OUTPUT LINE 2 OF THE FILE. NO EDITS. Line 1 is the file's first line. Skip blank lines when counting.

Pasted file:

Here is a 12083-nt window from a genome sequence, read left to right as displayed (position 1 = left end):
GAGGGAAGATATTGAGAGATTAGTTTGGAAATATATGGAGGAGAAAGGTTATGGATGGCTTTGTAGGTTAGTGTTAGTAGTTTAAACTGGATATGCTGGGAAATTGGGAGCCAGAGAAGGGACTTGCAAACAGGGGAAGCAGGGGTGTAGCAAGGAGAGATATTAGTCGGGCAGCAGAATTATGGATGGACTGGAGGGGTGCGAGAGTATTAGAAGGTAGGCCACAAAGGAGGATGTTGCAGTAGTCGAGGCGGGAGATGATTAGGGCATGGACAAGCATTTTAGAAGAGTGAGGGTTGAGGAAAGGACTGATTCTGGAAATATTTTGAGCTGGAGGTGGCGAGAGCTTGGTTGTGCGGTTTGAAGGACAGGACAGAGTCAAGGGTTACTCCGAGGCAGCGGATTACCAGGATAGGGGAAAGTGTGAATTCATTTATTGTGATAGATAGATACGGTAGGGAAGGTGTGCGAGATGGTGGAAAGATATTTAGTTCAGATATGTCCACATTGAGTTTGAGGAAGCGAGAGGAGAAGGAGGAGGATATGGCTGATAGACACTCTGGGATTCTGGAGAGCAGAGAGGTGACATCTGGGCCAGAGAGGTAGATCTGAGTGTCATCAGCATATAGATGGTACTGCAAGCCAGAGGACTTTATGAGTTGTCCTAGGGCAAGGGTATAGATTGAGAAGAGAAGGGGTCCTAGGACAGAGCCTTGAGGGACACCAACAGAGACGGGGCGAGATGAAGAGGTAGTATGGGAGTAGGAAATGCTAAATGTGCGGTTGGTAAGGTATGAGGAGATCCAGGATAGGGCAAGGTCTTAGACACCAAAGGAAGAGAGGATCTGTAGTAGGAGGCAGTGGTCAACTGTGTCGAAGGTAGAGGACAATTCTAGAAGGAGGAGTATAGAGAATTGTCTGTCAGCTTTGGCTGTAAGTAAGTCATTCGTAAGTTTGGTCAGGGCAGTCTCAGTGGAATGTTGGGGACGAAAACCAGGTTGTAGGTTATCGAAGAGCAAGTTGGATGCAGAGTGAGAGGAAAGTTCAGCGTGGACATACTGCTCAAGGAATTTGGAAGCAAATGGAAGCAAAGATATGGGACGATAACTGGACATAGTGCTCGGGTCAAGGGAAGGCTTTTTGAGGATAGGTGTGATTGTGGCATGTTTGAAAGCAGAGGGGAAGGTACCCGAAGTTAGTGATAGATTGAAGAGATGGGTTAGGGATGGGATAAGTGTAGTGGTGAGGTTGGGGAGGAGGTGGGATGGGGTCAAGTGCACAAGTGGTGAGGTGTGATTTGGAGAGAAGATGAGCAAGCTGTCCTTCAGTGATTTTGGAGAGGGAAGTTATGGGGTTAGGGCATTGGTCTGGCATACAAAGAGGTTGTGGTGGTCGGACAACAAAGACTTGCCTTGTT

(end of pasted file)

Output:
GAGGGAAGATATTGAGAGATTAGTTTGGAAATATATGGAGGAGAAAGGTTATGGATGGCTTTGTAGGTTAGTGTTAGTAGTTTAAACTGGATATGCTGGGAAATTGGGAGCCAGAGAAGGGACTTGCAAACAGGGGAAGCAGGGGTGTAGCAAGGAGAGATATTAGTCGGGCAGCAGAATTATGGATGGACTGGAGGGGTGCGAGAGTATTAGAAGGTAGGCCACAAAGGAGGATGTTGCAGTAGTCGAGGCGGGAGATGATTAGGGCATGGACAAGCATTTTAGAAGAGTGAGGGTTGAGGAAAGGACTGATTCTGGAAATATTTTGAGCTGGAGGTGGCGAGAGCTTGGTTGTGCGGTTTGAAGGACAGGACAGAGTCAAGGGTTACTCCGAGGCAGCGGATTACCAGGATAGGGGAAAGTGTGAATTCATTTATTGTGATAGATAGATACGGTAGGGAAGGTGTGCGAGATGGTGGAAAGATATTTAGTTCAGATATGTCCACATTGAGTTTGAGGAAGCGAGAGGAGAAGGAGGAGGATATGGCTGATAGACACTCTGGGATTCTGGAGAGCAGAGAGGTGACATCTGGGCCAGAGAGGTAGATCTGAGTGTCATCAGCATATAGATGGTACTGCAAGCCAGAGGACTTTATGAGTTGTCCTAGGGCAAGGGTATAGATTGAGAAGAGAAGGGGTCCTAGGACAGAGCCTTGAGGGACACCAACAGAGACGGGGCGAGATGAAGAGGTAGTATGGGAGTAGGAAATGCTAAATGTGCGGTTGGTAAGGTATGAGGAGATCCAGGATAGGGCAAGGTCTTAGACACCAAAGGAAGAGAGGATCTGTAGTAGGAGGCAGTGGTCAACTGTGTCGAAGGTAGAGGACAATTCTAGAAGGAGGAGTATAGAGAATTGTCTGTCAGCTTTGGCTGTAAGTAAGTCATTCGTAAGTTTGGTCAGGGCAGTCTCAGTGGAATGTTGGGGACGAAAACCAGGTTGTAGGTTATCGAAGAGCAAGTTGGATGCAGAGTGAGAGGAAAGTTCAGCGTGGACATACTGCTCAAGGAATTTGGAAGCAAATGGAAGCAAAGATATGGGACGATAACTGGACATAGTGCTCGGGTCAAGGGAAGGCTTTTTGAGGATAGGTGTGATTGTGGCATGTTTGAAAGCAGAGGGGAAGGTACCCGAAGTTAGTGATAGATTGAAGAGATGGGTTAGGGATGGGATAAGTGTAGTGGTGAGGTTGGGGAGGAGGTGGGATGGGGTCAAGTGCACAAGTGGTGAGGTGTGATTTGGAGAGAAGATGAGCAAGCTGTCCTTCAGTGATTTTGGAGAGGGAAGTTATGGGGTTAGGGCATTGGTCTGGCATACAAAGAGGTTGTGGTGGTCGGACAACAAAGACTTGCCTTGTT